Too many Christians these days are trying to reconcile their faith with science. “Maybe science is the how, and God is the why,” they will say. Unfortunately this makes them very poor Christians and even worse scientists, for religion and science are mutually exclusive.
Science requires a complete lack of passion and attachment. A theory is a good theory while it explains current observations and continues to predict future observations accurately. Even atomic theory, with its reams of repeatable observations and new observations being made daily as it predicted, is neither true nor false. In a sense it is both and it is neither. It might be hard for some scientists to ever accept that the atom doesn’t really exist, but as we delve further into quantum mechanics they may have to do just that.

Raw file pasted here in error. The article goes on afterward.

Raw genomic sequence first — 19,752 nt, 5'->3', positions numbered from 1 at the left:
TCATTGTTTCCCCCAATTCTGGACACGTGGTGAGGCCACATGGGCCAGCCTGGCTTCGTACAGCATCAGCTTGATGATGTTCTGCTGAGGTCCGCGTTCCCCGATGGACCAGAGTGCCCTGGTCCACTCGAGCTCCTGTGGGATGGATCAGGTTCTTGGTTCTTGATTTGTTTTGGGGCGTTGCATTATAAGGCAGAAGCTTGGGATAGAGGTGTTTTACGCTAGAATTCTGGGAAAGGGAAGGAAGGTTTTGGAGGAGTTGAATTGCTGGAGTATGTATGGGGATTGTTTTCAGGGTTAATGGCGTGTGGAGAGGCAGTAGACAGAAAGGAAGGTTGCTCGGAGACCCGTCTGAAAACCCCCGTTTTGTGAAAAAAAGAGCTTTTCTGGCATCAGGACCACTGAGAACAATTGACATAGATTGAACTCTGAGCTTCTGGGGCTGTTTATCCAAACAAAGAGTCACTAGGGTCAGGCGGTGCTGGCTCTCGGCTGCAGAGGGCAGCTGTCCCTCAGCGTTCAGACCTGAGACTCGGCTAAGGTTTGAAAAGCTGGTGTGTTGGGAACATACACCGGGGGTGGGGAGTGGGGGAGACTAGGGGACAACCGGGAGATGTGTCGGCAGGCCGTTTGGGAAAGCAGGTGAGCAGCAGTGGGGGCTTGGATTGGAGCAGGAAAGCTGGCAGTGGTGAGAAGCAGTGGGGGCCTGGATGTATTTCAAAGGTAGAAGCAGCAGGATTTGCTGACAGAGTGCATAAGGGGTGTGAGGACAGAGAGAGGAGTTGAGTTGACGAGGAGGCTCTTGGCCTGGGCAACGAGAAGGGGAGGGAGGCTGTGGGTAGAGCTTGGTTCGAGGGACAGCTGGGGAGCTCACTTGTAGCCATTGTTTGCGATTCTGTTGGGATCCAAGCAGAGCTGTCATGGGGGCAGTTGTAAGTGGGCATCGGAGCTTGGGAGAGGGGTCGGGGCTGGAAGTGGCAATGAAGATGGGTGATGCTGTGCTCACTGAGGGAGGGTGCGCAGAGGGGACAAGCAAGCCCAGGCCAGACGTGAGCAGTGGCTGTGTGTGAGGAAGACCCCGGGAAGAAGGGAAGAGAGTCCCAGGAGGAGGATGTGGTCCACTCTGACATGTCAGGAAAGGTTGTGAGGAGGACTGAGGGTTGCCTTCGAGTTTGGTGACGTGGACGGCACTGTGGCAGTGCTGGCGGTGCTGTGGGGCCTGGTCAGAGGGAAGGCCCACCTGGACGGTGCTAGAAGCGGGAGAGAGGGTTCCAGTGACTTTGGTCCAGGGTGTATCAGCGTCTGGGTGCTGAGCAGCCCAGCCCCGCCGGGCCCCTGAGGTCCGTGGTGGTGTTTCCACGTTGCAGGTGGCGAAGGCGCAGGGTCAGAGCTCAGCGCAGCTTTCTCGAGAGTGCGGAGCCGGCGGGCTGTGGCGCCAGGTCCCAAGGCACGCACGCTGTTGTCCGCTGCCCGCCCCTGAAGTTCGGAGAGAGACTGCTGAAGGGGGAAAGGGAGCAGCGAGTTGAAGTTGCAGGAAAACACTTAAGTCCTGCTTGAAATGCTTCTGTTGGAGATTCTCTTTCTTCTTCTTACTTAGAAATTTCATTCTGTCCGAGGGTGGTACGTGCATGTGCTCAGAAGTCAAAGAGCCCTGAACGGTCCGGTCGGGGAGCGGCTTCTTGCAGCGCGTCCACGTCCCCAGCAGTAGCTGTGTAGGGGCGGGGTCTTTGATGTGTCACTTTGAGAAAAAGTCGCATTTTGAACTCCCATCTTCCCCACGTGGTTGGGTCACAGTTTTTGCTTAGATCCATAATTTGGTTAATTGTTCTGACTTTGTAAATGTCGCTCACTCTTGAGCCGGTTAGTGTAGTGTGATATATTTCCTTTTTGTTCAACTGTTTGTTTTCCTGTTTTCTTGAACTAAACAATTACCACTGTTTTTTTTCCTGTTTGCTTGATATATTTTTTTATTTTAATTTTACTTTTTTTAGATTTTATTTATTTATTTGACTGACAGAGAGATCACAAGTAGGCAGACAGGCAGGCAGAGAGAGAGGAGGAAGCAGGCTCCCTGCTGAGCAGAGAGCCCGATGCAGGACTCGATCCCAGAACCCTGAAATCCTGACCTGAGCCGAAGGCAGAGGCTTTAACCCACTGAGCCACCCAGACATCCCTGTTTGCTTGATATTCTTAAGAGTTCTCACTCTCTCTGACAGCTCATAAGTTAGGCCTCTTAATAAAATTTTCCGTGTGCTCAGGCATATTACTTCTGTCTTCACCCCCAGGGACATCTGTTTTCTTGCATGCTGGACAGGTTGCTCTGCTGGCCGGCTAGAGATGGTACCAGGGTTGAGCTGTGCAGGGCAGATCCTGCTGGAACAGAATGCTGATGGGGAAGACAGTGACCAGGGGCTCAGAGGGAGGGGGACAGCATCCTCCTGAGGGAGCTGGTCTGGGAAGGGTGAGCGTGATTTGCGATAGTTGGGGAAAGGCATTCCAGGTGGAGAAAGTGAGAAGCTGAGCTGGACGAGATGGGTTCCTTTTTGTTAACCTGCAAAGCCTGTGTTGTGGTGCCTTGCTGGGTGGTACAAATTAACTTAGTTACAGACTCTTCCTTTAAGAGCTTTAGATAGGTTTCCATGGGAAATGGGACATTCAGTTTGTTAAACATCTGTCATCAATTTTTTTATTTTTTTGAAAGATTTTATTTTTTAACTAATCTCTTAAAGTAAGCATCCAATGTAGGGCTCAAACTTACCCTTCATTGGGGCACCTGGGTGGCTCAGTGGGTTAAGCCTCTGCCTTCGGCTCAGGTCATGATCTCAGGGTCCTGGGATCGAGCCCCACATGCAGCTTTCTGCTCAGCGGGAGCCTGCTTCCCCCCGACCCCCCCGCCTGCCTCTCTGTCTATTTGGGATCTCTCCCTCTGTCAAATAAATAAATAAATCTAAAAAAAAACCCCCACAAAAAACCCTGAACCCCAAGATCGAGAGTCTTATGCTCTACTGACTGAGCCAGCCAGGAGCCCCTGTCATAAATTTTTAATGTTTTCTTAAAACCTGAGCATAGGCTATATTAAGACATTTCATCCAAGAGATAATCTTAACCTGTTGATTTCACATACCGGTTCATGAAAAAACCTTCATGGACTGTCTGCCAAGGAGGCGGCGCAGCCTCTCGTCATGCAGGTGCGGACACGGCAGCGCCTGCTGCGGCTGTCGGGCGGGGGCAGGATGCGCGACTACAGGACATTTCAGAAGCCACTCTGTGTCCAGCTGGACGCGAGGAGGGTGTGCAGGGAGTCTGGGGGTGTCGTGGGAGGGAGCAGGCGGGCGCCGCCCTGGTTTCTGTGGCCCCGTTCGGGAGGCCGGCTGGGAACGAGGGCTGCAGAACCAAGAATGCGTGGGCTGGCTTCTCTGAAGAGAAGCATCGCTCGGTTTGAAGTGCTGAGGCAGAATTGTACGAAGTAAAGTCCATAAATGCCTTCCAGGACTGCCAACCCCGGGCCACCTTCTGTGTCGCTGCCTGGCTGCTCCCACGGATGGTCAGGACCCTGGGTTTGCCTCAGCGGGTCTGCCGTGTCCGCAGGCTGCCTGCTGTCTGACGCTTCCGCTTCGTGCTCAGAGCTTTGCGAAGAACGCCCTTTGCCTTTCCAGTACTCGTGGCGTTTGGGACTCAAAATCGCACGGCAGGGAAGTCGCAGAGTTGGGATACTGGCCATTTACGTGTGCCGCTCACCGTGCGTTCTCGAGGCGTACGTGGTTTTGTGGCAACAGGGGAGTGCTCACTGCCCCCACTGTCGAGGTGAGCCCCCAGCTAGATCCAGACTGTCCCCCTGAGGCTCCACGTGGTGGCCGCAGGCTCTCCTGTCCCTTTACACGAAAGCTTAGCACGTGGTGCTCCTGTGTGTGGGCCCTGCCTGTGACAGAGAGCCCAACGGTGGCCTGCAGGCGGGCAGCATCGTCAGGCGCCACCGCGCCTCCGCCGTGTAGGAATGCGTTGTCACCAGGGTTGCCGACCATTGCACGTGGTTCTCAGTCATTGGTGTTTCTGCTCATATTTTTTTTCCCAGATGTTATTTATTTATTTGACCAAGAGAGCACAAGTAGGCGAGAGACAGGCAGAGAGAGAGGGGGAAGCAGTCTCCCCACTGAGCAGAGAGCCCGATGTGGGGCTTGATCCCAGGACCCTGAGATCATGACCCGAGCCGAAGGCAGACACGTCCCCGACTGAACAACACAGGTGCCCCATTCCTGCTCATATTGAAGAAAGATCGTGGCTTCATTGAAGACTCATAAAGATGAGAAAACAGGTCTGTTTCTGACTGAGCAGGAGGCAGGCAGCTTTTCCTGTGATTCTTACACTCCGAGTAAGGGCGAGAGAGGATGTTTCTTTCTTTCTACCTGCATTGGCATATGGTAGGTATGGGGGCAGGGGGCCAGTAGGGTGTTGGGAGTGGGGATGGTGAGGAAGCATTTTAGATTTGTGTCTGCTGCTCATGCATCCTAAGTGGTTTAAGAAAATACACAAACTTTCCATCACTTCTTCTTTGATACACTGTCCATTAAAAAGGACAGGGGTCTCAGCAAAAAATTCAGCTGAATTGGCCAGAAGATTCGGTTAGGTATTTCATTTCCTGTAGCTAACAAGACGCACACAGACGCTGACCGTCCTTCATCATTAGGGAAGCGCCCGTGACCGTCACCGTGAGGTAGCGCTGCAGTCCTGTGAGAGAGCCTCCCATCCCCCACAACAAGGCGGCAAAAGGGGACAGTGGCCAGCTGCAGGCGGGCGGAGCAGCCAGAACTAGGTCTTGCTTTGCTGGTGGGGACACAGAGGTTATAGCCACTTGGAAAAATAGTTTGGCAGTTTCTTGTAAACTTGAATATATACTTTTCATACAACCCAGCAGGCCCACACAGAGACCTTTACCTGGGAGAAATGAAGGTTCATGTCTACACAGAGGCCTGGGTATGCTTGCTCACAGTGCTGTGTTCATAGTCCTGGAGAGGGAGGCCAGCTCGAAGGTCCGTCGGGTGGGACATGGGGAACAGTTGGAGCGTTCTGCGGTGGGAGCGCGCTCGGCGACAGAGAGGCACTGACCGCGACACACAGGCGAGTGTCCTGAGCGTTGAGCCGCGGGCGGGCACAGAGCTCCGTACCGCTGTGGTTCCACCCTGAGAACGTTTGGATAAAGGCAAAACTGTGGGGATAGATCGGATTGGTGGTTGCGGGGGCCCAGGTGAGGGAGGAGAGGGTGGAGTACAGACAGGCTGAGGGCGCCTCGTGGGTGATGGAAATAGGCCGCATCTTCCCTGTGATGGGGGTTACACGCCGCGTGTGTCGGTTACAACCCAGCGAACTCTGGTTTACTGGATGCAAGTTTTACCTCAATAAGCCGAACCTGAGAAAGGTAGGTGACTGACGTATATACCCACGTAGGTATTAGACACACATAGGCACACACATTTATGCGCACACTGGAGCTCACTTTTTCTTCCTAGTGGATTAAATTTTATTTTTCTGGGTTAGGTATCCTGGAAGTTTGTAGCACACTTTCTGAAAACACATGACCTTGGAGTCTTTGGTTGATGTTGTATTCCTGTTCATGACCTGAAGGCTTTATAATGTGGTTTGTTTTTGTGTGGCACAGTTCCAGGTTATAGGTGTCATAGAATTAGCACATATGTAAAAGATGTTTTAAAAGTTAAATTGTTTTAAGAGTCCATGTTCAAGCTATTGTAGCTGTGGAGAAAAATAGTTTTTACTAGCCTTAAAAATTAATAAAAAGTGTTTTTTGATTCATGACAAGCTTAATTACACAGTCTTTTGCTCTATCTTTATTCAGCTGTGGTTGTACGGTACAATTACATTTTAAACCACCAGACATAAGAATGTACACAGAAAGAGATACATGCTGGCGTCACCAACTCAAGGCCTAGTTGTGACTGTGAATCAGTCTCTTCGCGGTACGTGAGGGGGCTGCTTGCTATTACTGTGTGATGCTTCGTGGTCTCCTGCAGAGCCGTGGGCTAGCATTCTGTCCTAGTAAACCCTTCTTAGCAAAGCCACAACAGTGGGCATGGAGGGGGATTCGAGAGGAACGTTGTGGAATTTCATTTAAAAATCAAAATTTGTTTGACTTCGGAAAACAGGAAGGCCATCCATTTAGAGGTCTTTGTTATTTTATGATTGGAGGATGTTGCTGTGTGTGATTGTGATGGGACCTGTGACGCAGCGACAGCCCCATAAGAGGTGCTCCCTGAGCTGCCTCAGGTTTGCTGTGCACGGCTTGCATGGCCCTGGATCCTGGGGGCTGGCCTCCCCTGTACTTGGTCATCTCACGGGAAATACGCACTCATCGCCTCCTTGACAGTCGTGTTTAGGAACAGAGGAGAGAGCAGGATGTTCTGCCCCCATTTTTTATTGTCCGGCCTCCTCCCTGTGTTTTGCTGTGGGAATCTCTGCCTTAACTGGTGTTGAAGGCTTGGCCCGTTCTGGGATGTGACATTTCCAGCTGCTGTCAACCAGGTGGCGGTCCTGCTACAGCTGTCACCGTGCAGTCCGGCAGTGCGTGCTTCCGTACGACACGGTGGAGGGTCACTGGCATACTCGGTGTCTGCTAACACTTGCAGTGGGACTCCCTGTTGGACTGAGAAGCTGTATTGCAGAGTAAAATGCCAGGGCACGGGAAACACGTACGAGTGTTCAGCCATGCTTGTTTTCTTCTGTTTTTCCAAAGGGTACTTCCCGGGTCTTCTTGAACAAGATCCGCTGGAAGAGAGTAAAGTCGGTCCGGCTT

Religion, on the other hand, demands both passion and absolute attachment. Religion is a matter of faith, and should not waiver regardless of observation. Religion need not justify itself with repeatable observations, and must in fact hold steady in the light of contradictory evidence. Religion is not based on personal observation, but rather folklore of previous observations which must be believed.
This isn’t to say that a religious person cannot be a good scientist, nor vice versa. For science and religion to co-exist within a single mind, however, they must be mutually exclusive. Where observation contradicts religion, it must be accepted dispassionately as the way the world works, which is independent of any concept of God. Where dogma contradicts observation, it must be taken on faith that it is so, regardless of the evidence at hand.
Personally I have no religion because I have seen too much contradiction within religion itself – but I have not abandoned it, nor would I abandon it, based on any contradiction with science for the two are, and should be, mutually exclusive.